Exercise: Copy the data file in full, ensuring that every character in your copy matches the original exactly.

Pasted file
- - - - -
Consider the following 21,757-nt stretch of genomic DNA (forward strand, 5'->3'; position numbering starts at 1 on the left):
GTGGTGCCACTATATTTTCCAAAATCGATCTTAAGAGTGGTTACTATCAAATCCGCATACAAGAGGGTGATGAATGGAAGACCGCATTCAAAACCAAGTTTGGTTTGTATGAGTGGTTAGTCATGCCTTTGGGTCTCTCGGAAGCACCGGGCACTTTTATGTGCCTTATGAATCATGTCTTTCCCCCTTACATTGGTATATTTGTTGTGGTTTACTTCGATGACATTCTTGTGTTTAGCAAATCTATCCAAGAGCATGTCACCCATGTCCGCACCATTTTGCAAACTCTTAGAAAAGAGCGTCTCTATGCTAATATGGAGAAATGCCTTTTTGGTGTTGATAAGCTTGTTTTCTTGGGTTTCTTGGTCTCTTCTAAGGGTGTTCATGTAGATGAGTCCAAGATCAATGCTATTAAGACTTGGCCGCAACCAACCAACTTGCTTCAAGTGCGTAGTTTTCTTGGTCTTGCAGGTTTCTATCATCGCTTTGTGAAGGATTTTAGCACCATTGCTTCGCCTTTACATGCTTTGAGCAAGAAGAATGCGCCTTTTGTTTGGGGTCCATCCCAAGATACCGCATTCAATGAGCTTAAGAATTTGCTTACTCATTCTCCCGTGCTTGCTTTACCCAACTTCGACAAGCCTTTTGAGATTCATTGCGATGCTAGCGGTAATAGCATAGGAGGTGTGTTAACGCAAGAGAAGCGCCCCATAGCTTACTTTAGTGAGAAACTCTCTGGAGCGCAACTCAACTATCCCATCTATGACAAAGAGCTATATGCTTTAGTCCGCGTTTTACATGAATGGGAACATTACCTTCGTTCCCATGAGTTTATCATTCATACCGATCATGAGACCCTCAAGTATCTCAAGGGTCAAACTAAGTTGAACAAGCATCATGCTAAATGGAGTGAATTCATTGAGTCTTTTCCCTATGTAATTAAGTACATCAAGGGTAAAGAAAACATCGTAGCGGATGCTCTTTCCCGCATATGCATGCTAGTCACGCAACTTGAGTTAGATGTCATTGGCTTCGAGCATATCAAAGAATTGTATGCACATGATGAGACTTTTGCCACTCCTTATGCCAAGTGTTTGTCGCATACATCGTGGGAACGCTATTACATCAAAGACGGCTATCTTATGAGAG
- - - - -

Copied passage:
Consider the following 21,757-nt stretch of genomic DNA (forward strand, 5'->3'; position numbering starts at 1 on the left):
GTGGTGCCACTATATTTTCCAAAATCGATCTTAAGAGTGGTTACTATCAAATCCGCATACAAGAGGGTGATGAATGGAAGACCGCATTCAAAACCAAGTTTGGTTTGTATGAGTGGTTAGTCATGCCTTTGGGTCTCTCGGAAGCACCGGGCACTTTTATGTGCCTTATGAATCATGTCTTTCCCCCTTACATTGGTATATTTGTTGTGGTTTACTTCGATGACATTCTTGTGTTTAGCAAATCTATCCAAGAGCATGTCACCCATGTCCGCACCATTTTGCAAACTCTTAGAAAAGAGCGTCTCTATGCTAATATGGAGAAATGCCTTTTTGGTGTTGATAAGCTTGTTTTCTTGGGTTTCTTGGTCTCTTCTAAGGGTGTTCATGTAGATGAGTCCAAGATCAATGCTATTAAGACTTGGCCGCAACCAACCAACTTGCTTCAAGTGCGTAGTTTTCTTGGTCTTGCAGGTTTCTATCATCGCTTTGTGAAGGATTTTAGCACCATTGCTTCGCCTTTACATGCTTTGAGCAAGAAGAATGCGCCTTTTGTTTGGGGTCCATCCCAAGATACCGCATTCAATGAGCTTAAGAATTTGCTTACTCATTCTCCCGTGCTTGCTTTACCCAACTTCGACAAGCCTTTTGAGATTCATTGCGATGCTAGCGGTAATAGCATAGGAGGTGTGTTAACGCAAGAGAAGCGCCCCATAGCTTACTTTAGTGAGAAACTCTCTGGAGCGCAACTCAACTATCCCATCTATGACAAAGAGCTATATGCTTTAGTCCGCGTTTTACATGAATGGGAACATTACCTTCGTTCCCATGAGTTTATCATTCATACCGATCATGAGACCCTCAAGTATCTCAAGGGTCAAACTAAGTTGAACAAGCATCATGCTAAATGGAGTGAATTCATTGAGTCTTTTCCCTATGTAATTAAGTACATCAAGGGTAAAGAAAACATCGTAGCGGATGCTCTTTCCCGCATATGCATGCTAGTCACGCAACTTGAGTTAGATGTCATTGGCTTCGAGCATATCAAAGAATTGTATGCACATGATGAGACTTTTGCCACTCCTTATGCCAAGTGTTTGTCGCATACATCGTGGGAACGCTATTACATCAAAGACGGCTATCTTATGAGAG